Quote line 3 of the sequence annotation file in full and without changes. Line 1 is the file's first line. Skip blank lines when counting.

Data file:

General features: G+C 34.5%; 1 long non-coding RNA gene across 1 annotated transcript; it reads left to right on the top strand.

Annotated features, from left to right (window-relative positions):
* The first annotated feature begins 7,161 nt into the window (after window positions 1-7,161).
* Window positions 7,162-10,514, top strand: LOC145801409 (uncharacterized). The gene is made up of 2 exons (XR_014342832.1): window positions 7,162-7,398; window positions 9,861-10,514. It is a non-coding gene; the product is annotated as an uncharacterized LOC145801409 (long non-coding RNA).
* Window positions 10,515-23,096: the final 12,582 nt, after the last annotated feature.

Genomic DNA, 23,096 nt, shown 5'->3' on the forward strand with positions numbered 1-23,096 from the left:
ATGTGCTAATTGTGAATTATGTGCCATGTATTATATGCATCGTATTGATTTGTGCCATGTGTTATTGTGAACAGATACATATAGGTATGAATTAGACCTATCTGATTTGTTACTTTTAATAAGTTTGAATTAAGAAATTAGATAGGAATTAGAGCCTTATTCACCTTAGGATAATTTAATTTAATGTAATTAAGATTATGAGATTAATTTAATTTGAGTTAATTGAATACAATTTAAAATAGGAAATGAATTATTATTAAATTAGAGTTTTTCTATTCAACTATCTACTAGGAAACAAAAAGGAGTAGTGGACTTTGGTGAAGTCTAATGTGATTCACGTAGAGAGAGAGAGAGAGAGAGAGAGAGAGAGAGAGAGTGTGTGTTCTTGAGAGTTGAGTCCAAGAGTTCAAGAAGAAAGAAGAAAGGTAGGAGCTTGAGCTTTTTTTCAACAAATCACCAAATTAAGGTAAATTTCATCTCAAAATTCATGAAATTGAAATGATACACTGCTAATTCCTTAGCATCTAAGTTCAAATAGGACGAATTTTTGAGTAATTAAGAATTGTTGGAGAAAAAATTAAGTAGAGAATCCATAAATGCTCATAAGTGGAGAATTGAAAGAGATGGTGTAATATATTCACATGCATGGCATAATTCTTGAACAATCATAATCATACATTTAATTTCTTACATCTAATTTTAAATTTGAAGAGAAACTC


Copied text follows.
* The first annotated feature begins 7,161 nt into the window (after window positions 1-7,161).